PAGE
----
I’ll also add that you can get an autographed copy of the book for $10 or a really cool t-shirt via the official PTSF website.

You Are Free — To Serve

It looks like I’m going to stop wandering around so much to different churches and start attending Flint River regularly with Heather and the boys, so I’m discontinuing my regular “Another Sunday” series. If I end up visiting somewhere new, I may write another entry, but, right now, it just doesn’t work for where I am. Instead, I’m going to try starting a new series, “You Are Free,” focusing either on teaching about how Christians are free, or riffing off teachings that give false perceptions of that freedom. This is the first part of that series.

God wants you to serve.

Have you ever been told this in church? Hopefully so. Because it’s true.

Have you ever been told that you’re not serving right, or serving enough? That’s a common one to here, too.

But what does God want?

Maybe you’ve been told that people use “doing the family stuff” and “doing life” as excuses not to serve. They say they’re too busy because of the new baby or the kids’ ball games.

Or maybe that coming to the church service on Sunday doesn’t count either. That’s “worship,” not “service.”

Likewise Sunday School or other small groups. Those are “discipleship” or “Bible study,” not service.

Things like being a good parent, being a good spouse, honoring your parents as a child are “good qualities to have,” but aren’t service.  They’re not what God expects from you.

But what does God expect? What does He want? What is service?

If you’re a slave, a servant, service is doing what you’re told. If that’s to work in a field, or clean a house, that’s service. If it’s being told to sing, or to play with a child, that’s service.

We serve God when we do what He tells us.

When Jesus on Earth, there were three things He said to do that were so important they were called “great.” Two great commandments. One great commission.

Love God. Love others. Make disciples and teach them to obey.

Worship. Relationships. Discipleship. Study. These are the things that God asks us to do. And if we do them because He asks us to, they’re service.

That doesn’t mean that those are the only things you should do. Maybe you’re called to teach Sunday School. Or to help the homeless. Or to be in the choir. Or to go on a mission trip. If you are, that’s what God’s asking you to do. And doing it because He asks is service.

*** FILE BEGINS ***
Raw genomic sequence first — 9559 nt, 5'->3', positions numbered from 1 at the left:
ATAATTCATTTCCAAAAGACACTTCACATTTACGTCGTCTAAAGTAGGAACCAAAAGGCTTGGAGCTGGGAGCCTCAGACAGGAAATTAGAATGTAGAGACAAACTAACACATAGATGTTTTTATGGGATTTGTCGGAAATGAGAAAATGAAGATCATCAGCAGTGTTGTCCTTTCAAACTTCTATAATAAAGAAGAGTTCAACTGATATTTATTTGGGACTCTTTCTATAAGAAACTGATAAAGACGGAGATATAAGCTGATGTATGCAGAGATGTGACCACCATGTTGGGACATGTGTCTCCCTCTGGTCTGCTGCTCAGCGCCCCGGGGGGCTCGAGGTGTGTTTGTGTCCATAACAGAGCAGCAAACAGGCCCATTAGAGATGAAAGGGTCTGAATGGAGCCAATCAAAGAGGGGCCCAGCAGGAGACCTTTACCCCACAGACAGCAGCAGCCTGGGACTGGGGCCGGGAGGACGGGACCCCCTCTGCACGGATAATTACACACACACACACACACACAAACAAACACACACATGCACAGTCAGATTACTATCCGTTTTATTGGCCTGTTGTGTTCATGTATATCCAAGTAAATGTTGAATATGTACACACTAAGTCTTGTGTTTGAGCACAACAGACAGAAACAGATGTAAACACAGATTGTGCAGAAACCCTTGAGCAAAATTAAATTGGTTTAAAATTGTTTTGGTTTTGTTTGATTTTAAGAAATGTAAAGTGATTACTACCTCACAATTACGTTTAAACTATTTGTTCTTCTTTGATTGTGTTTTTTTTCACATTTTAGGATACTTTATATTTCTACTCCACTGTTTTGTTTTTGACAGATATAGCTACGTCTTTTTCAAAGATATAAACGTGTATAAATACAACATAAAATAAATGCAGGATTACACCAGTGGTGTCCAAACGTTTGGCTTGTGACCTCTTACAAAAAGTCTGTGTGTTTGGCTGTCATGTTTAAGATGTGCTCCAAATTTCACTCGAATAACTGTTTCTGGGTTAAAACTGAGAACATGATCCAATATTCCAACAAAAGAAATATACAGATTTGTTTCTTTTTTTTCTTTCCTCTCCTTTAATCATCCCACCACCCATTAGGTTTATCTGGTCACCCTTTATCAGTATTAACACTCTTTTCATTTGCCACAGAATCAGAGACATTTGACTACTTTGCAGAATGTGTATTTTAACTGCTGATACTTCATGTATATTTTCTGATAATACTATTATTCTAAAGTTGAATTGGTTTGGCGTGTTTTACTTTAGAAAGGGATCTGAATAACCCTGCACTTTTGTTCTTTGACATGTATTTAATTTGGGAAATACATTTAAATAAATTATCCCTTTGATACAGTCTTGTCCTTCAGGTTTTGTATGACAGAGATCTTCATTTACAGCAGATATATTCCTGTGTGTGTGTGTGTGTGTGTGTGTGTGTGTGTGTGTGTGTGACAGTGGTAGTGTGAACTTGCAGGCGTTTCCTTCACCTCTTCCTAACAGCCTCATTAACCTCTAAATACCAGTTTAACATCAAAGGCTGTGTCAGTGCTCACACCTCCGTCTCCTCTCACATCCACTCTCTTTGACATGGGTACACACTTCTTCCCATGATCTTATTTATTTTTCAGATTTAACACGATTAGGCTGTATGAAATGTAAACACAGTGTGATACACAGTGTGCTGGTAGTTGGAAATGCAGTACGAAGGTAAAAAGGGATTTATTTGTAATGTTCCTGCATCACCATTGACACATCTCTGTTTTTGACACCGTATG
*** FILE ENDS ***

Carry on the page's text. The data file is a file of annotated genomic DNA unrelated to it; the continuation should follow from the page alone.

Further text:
But maybe the thing God most wants you to do right now is to be a better spouse. Or to be the best parent you can. All of these things are under that “Love others” commandment. Paul spends a good bit of time breaking down the details on these things in his letters. And if that’s the big thing God’s asking you to do right now, then that’s what you should be doing it. And if you do it the way He asks, that’s service.

There’s no cookie-cutter, one-size-fits-all approach for what serving God looks like. Nobody else can tell you. Nobody else should make you feel guilty; not if you’re asking Him and trying to do what He asks of you.

When He was on Earth, Jesus didn’t teach Sunday School, or join mission trip teams, or serve on committees, or sing in the choir. He went around talking to people about God, and helping people He met with problems. That, certainly, can be service. All we know about his mother Mary is that she did what God asked her to do and tried to be the best mom she could. That’s service, too, because that’s what God wanted.

This isn’t about liberty; it’s about freedom. It’s not about saying you don’t have to do anything; God does want you to serve.

It’s about being free to ask God what how He wants you to serve, and being free to do that out of love for the Father, regardless of anyone else’s expectations.

Church of the Red Pill

red pill and blue pill from the matrix

“This is your last chance. After this, there is no going back. You take the blue pill and the story ends. You wake in your bed and you believe whatever you want to believe. You take the red pill and you stay in Wonderland and I show you how deep the rabbit-hole goes.” — Morpheus

“I know what you’re thinking, ’cause right now I’m thinking the same thing. Actually, I’ve been thinking it ever since I got here: Why oh why didn’t I take the BLUE pill?” — Cypher

I was having coffee this morning with my discipleship partner, Dave, and we were talking about church. He told me about a church plant that he was involved in when it started almost 20 years ago.

It was, he said, for the time, radically different. In an era when people still wore their Sunday church clothes to Sunday church, people went to this church dressed in their everyday clothes. At the beginning of the service, you could tell the visitors because they didn’t believe it when they were told they didn’t have to wear a tie to church. When hymns were still de rigueur, the church focused on worship music that was more accessible to the congregation. Everything about the church was designed to be more user-friendly. Today, a lot of those things are pretty common, but, again, at the time, they were very much the exception.